National Collegiate Honors Council

 

Date of this Version

2008

Comments

Published in Honors in Practice, volume 4. Copyright 2008 National Collegiate Honors Council.

Abstract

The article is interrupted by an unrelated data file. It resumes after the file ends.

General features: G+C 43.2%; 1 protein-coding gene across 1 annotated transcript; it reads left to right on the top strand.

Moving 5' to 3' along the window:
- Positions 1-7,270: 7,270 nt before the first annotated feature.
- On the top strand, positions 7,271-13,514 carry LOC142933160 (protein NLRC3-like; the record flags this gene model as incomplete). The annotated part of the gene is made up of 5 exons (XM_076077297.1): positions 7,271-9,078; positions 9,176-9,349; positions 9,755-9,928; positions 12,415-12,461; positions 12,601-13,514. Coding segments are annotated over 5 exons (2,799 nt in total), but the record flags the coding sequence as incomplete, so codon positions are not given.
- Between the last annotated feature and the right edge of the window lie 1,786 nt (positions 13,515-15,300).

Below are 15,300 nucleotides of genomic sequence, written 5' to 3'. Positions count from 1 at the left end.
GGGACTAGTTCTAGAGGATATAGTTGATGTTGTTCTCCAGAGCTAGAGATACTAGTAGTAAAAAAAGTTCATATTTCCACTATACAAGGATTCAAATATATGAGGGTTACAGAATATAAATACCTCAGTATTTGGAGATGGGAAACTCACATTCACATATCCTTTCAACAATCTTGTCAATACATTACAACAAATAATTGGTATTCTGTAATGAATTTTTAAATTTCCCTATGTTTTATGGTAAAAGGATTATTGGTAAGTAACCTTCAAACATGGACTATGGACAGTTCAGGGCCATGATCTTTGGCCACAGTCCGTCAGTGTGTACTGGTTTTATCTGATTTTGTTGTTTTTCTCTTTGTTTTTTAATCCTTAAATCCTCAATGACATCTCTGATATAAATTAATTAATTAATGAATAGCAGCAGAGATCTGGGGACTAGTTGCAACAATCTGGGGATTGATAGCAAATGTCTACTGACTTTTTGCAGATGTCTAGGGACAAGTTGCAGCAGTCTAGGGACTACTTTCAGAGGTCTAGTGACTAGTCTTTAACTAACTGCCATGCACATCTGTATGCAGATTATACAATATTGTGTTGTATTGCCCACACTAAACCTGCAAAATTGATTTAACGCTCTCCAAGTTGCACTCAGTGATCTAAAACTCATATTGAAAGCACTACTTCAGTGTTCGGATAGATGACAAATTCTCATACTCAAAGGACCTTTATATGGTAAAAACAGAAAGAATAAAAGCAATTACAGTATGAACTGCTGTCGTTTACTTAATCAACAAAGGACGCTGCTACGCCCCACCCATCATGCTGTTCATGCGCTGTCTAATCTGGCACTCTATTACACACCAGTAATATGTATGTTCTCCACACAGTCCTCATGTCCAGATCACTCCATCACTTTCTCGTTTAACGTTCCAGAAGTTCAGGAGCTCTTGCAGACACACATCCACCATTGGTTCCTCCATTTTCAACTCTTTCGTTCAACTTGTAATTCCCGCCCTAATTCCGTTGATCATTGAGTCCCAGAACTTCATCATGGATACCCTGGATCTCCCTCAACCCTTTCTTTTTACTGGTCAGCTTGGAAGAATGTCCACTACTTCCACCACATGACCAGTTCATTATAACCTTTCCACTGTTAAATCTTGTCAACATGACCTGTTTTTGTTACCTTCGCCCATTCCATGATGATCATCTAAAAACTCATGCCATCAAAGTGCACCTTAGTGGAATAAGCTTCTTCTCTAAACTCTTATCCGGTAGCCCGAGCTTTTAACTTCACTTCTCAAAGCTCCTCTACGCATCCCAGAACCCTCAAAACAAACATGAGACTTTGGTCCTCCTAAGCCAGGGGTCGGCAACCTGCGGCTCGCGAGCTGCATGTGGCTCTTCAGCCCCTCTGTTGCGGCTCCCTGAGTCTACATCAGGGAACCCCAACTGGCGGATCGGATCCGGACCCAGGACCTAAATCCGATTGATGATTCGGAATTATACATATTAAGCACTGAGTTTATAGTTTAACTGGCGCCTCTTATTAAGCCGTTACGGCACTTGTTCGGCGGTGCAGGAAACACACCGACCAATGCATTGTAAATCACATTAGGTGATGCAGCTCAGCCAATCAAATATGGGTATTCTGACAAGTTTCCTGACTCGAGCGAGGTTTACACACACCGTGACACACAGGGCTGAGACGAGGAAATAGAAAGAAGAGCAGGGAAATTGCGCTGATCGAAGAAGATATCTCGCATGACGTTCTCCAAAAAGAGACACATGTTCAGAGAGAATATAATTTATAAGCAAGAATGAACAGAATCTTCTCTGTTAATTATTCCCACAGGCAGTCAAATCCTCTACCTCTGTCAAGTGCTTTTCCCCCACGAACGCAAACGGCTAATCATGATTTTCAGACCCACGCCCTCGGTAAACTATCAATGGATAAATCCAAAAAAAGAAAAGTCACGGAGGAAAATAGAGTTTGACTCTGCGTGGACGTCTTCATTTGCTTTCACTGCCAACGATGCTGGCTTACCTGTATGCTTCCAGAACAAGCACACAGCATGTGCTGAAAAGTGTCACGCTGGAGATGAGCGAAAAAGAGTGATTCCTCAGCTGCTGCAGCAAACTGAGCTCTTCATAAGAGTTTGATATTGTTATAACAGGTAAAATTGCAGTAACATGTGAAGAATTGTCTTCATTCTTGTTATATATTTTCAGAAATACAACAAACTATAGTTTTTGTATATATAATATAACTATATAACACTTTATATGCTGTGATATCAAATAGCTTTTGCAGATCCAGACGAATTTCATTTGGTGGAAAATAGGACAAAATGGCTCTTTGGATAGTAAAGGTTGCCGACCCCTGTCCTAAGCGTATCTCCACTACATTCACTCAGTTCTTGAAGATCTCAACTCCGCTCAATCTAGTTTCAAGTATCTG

As a mentor of thesis students in an honors program, I find that students acquire tremendously helpful substantive knowledge through courses they take during college but rarely develop a honed skill set necessary to succeed in graduate or professional education or employment in the real world. These skills range from problem solving to effective communication to analytical thinking. To address these weaknesses, I constructed an approach, borrowed from my law school days, for engaging students in an active, student-centered learning process during the thesis stage of their honors curriculum. My purpose is to provide them the opportunity to cultivate, if not learn, numerous skill-based leadership competencies demanded by today’s pragmatic society. My law-school model of pedagogy is experiential, whereby I treat students as though they were colleagues and hold them to professional standards. This model is four-pronged and outcomes-driven. I teach students how to think like a lawyer, build a strong and cogent argument, excel in communication, and act professionally at all times. I also teach them how to have fun journeying through the process.